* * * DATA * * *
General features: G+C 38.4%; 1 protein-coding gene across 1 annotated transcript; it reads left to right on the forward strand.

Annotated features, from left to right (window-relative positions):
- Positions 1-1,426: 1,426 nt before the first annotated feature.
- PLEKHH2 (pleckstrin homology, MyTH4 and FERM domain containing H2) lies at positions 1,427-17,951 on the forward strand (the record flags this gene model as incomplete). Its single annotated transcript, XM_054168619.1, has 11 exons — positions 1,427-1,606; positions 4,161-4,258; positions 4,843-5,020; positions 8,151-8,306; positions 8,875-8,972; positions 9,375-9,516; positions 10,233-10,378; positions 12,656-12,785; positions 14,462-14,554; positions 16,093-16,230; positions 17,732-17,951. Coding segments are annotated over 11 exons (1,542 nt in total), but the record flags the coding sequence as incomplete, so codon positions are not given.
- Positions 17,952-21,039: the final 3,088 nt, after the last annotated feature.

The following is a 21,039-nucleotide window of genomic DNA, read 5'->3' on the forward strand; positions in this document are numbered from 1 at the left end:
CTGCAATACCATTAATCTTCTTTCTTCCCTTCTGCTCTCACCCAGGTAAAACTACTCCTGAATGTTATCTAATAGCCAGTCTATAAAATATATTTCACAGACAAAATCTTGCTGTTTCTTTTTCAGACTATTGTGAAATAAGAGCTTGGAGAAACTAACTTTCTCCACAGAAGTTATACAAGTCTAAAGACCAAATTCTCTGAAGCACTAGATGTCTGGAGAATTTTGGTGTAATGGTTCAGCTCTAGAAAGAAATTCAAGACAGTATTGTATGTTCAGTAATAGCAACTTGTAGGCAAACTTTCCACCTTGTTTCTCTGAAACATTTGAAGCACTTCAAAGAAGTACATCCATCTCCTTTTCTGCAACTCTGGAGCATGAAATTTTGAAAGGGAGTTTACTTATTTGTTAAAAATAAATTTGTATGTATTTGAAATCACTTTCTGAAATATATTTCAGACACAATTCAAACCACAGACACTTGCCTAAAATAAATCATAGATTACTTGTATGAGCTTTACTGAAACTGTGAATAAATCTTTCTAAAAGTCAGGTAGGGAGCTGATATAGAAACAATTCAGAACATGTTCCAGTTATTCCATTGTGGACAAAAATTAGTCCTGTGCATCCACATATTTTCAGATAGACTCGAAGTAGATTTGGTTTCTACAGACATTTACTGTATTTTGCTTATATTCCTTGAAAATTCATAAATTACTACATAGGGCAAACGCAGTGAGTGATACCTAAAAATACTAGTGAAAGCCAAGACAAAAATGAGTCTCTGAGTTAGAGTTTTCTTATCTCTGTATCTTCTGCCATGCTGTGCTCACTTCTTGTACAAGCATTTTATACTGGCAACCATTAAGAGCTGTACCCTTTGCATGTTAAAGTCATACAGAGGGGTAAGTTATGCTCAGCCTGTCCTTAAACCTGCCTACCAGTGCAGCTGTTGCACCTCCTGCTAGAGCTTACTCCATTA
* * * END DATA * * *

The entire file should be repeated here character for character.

General features: G+C 38.4%; 1 protein-coding gene across 1 annotated transcript; it reads left to right on the forward strand.

Annotated features, from left to right (window-relative positions):
- Positions 1-1,426: 1,426 nt before the first annotated feature.
- PLEKHH2 (pleckstrin homology, MyTH4 and FERM domain containing H2) lies at positions 1,427-17,951 on the forward strand (the record flags this gene model as incomplete). Its single annotated transcript, XM_054168619.1, has 11 exons — positions 1,427-1,606; positions 4,161-4,258; positions 4,843-5,020; positions 8,151-8,306; positions 8,875-8,972; positions 9,375-9,516; positions 10,233-10,378; positions 12,656-12,785; positions 14,462-14,554; positions 16,093-16,230; positions 17,732-17,951. Coding segments are annotated over 11 exons (1,542 nt in total), but the record flags the coding sequence as incomplete, so codon positions are not given.
- Positions 17,952-21,039: the final 3,088 nt, after the last annotated feature.

The following is a 21,039-nucleotide window of genomic DNA, read 5'->3' on the forward strand; positions in this document are numbered from 1 at the left end:
CTGCAATACCATTAATCTTCTTTCTTCCCTTCTGCTCTCACCCAGGTAAAACTACTCCTGAATGTTATCTAATAGCCAGTCTATAAAATATATTTCACAGACAAAATCTTGCTGTTTCTTTTTCAGACTATTGTGAAATAAGAGCTTGGAGAAACTAACTTTCTCCACAGAAGTTATACAAGTCTAAAGACCAAATTCTCTGAAGCACTAGATGTCTGGAGAATTTTGGTGTAATGGTTCAGCTCTAGAAAGAAATTCAAGACAGTATTGTATGTTCAGTAATAGCAACTTGTAGGCAAACTTTCCACCTTGTTTCTCTGAAACATTTGAAGCACTTCAAAGAAGTACATCCATCTCCTTTTCTGCAACTCTGGAGCATGAAATTTTGAAAGGGAGTTTACTTATTTGTTAAAAATAAATTTGTATGTATTTGAAATCACTTTCTGAAATATATTTCAGACACAATTCAAACCACAGACACTTGCCTAAAATAAATCATAGATTACTTGTATGAGCTTTACTGAAACTGTGAATAAATCTTTCTAAAAGTCAGGTAGGGAGCTGATATAGAAACAATTCAGAACATGTTCCAGTTATTCCATTGTGGACAAAAATTAGTCCTGTGCATCCACATATTTTCAGATAGACTCGAAGTAGATTTGGTTTCTACAGACATTTACTGTATTTTGCTTATATTCCTTGAAAATTCATAAATTACTACATAGGGCAAACGCAGTGAGTGATACCTAAAAATACTAGTGAAAGCCAAGACAAAAATGAGTCTCTGAGTTAGAGTTTTCTTATCTCTGTATCTTCTGCCATGCTGTGCTCACTTCTTGTACAAGCATTTTATACTGGCAACCATTAAGAGCTGTACCCTTTGCATGTTAAAGTCATACAGAGGGGTAAGTTATGCTCAGCCTGTCCTTAAACCTGCCTACCAGTGCAGCTGTTGCACCTCCTGCTAGAGCTTACTCCATTA